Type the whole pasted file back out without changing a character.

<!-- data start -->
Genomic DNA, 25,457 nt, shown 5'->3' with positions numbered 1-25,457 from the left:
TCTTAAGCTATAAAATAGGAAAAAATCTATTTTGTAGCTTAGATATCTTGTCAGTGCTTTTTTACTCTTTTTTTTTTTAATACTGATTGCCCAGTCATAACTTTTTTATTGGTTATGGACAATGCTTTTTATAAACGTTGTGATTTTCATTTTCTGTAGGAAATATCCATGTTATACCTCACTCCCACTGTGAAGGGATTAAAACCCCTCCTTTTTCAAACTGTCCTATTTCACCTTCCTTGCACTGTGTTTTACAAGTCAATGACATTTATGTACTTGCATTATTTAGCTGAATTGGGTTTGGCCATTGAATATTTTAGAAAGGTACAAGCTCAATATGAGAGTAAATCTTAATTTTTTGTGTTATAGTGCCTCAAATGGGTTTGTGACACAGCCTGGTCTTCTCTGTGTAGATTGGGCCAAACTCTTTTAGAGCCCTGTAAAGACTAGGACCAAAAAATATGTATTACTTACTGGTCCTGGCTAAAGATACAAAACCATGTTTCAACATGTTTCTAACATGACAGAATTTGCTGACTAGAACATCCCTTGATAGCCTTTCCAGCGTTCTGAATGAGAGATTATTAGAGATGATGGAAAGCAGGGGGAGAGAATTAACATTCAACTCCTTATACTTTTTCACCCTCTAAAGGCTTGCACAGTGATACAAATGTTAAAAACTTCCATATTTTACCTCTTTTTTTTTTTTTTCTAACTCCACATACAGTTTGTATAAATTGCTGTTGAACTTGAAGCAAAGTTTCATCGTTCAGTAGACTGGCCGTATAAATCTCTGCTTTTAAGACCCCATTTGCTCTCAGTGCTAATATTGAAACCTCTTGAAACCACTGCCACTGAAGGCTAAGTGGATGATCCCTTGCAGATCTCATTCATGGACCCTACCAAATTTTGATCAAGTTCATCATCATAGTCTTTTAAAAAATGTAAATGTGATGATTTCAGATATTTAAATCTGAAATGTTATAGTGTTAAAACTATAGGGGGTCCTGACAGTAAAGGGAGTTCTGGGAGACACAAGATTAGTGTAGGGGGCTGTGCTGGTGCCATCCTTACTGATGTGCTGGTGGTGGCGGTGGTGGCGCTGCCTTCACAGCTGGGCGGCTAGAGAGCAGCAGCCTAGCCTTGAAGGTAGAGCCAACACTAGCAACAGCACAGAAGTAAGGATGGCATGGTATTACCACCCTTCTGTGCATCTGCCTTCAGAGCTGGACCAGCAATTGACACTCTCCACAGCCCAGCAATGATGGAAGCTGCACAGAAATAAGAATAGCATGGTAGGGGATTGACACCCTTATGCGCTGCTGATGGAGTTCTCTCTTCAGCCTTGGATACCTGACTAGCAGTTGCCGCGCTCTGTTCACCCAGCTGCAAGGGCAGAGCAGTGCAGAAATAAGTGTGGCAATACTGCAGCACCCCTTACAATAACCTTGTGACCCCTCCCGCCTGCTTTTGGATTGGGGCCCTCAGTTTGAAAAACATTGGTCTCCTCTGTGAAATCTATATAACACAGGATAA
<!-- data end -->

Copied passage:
Genomic DNA, 25,457 nt, shown 5'->3' with positions numbered 1-25,457 from the left:
TCTTAAGCTATAAAATAGGAAAAAATCTATTTTGTAGCTTAGATATCTTGTCAGTGCTTTTTTACTCTTTTTTTTTTTAATACTGATTGCCCAGTCATAACTTTTTTATTGGTTATGGACAATGCTTTTTATAAACGTTGTGATTTTCATTTTCTGTAGGAAATATCCATGTTATACCTCACTCCCACTGTGAAGGGATTAAAACCCCTCCTTTTTCAAACTGTCCTATTTCACCTTCCTTGCACTGTGTTTTACAAGTCAATGACATTTATGTACTTGCATTATTTAGCTGAATTGGGTTTGGCCATTGAATATTTTAGAAAGGTACAAGCTCAATATGAGAGTAAATCTTAATTTTTTGTGTTATAGTGCCTCAAATGGGTTTGTGACACAGCCTGGTCTTCTCTGTGTAGATTGGGCCAAACTCTTTTAGAGCCCTGTAAAGACTAGGACCAAAAAATATGTATTACTTACTGGTCCTGGCTAAAGATACAAAACCATGTTTCAACATGTTTCTAACATGACAGAATTTGCTGACTAGAACATCCCTTGATAGCCTTTCCAGCGTTCTGAATGAGAGATTATTAGAGATGATGGAAAGCAGGGGGAGAGAATTAACATTCAACTCCTTATACTTTTTCACCCTCTAAAGGCTTGCACAGTGATACAAATGTTAAAAACTTCCATATTTTACCTCTTTTTTTTTTTTTTCTAACTCCACATACAGTTTGTATAAATTGCTGTTGAACTTGAAGCAAAGTTTCATCGTTCAGTAGACTGGCCGTATAAATCTCTGCTTTTAAGACCCCATTTGCTCTCAGTGCTAATATTGAAACCTCTTGAAACCACTGCCACTGAAGGCTAAGTGGATGATCCCTTGCAGATCTCATTCATGGACCCTACCAAATTTTGATCAAGTTCATCATCATAGTCTTTTAAAAAATGTAAATGTGATGATTTCAGATATTTAAATCTGAAATGTTATAGTGTTAAAACTATAGGGGGTCCTGACAGTAAAGGGAGTTCTGGGAGACACAAGATTAGTGTAGGGGGCTGTGCTGGTGCCATCCTTACTGATGTGCTGGTGGTGGCGGTGGTGGCGCTGCCTTCACAGCTGGGCGGCTAGAGAGCAGCAGCCTAGCCTTGAAGGTAGAGCCAACACTAGCAACAGCACAGAAGTAAGGATGGCATGGTATTACCACCCTTCTGTGCATCTGCCTTCAGAGCTGGACCAGCAATTGACACTCTCCACAGCCCAGCAATGATGGAAGCTGCACAGAAATAAGAATAGCATGGTAGGGGATTGACACCCTTATGCGCTGCTGATGGAGTTCTCTCTTCAGCCTTGGATACCTGACTAGCAGTTGCCGCGCTCTGTTCACCCAGCTGCAAGGGCAGAGCAGTGCAGAAATAAGTGTGGCAATACTGCAGCACCCCTTACAATAACCTTGTGACCCCTCCCGCCTGCTTTTGGATTGGGGCCCTCAGTTTGAAAAACATTGGTCTCCTCTGTGAAATCTATATAACACAGGATAA